Most of our readers might wonder what this:
has to do with this:
For many of you, it's just a piece of interesting trivia that probably will never directly affect you or your pets. However, for those of you who might be travelling with your dog and/or cat to the southwestern part of the USA or to 17 of our western states, the answer just might save you and your pet some misery. The full explanation appears a little later in this week's issue of Questions On Dogs and Cats.
Last week's poll questions revealed only about 5% of you have had a cat diagnosed with a food allergy, about 75% of you feel that your cat has used up only a few of its 9 lives, and about 50% of you with long-haired cats brush your cat frequently and trim the mats yourself...the other half hire a pro. Remember to answer this week's poll questions in the column to the left.
CURRENT NEWS OF INTEREST
1) Another pet food recall was ordered this past week. The United Pet Group has recalled all unexpired lots of Pro-Pet Adult Daily Vitamin Supplement Tablets for Dogs because of possible Salmonella contamination. For more information on the specific product and lot numbers, go to: http://www.avma.org/petfoodsafety/recalls/2010/united_pet_group_100622.asp
2) The Humane Society of the United States released this short video of a fighting dog rescue operation...titled "Saving Elvis"...go to this HSUS web site and click on "play video" under Fighting Dogs Freed In Virginia: http://humanesociety.org/
DISEASES, AILMENTS, AND MEDICAL CONDITIONS
When most people hear the word "plague," they usually think about Bubonic Plague or the Black Death which swept Europe and Asia in the 14th century. And, they wouldn't be wrong. Plague is a disease caused by a bacterium, Yersinia pestis, that is carried by a flea, which, in turn, is usually being transported by a rodent. In the 14th century, the main offending rodent was the rat. Today, those fleas are still carried by rats, in addition to ground squirrels, gophers, and prairie dogs.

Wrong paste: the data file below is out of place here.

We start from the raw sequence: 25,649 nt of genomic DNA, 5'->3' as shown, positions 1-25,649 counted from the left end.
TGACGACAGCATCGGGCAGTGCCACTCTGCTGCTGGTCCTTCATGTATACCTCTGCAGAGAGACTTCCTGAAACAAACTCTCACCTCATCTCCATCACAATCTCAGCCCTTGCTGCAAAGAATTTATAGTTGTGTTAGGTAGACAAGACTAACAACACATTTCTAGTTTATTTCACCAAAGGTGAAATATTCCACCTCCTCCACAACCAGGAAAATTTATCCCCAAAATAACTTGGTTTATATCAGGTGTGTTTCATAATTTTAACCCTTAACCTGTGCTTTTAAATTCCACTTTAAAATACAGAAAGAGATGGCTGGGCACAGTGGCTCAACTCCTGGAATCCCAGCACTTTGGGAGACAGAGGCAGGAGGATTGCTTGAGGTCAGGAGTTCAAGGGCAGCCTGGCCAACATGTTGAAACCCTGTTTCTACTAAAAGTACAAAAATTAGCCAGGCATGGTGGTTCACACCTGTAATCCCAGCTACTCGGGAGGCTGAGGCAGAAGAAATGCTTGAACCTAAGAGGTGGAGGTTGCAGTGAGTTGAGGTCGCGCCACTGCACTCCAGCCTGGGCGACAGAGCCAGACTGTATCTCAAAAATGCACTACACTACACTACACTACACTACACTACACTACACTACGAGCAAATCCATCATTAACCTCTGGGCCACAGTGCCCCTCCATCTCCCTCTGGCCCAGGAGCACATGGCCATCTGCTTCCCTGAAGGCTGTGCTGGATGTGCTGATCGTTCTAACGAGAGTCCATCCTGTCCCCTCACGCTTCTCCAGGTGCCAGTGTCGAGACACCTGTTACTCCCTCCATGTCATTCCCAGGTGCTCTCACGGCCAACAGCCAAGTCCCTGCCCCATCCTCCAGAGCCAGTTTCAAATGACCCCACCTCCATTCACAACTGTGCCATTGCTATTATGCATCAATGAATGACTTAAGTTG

The disease shows 2 main forms, bubonic (in lymph nodes) and pneumonic (respiratory)...which depend largely on how the bacterium enters the body. Believe it or not, one of the most common areas in the world to show an incidence of plague is right here in the USA...at the "Four Corners"...the intersection of the corners of Arizona, New Mexico, Colorado, and Utah. Since some of our readers might live in or near this area and some of you who live elsewhere might be traveling with your pets to the American West, this is a good time to learn more about this potentially serious disease...both for your pets and for you.
The American Veterinary Medical Association has produced this podcast interview with Dr. Paul Ettestad, former New Mexico State veterinarian. He provides a very interesting and informative explanation of "Plague": http://www.avmamedia.org/manage/mediaimg/s280-plague.mp3
This truly is an example of knowledge helping awareness...an awareness of what is lurking in our environment and ways in which we can avoid these problems.
While most pets don't indulge in obsessive/compulsive vices such as smoking or drinking, some animals share one seemingly unhealthy behavior with humankind: nail biting. Whether your pet is a chronic nail muncher, or just takes an occasional chew, here's what you should know:
Why Pets Chew Their Nails
According to Christina Shusterich, Canine Behavior Counselor and president of NY Clever K9, Inc. cats bite their nails as part of a grooming routine. They do this "in order to clean them, as well as to get rid of the older, outer sheath of the nail." This often occurs when a cat's nails are overgrown and could use a trim.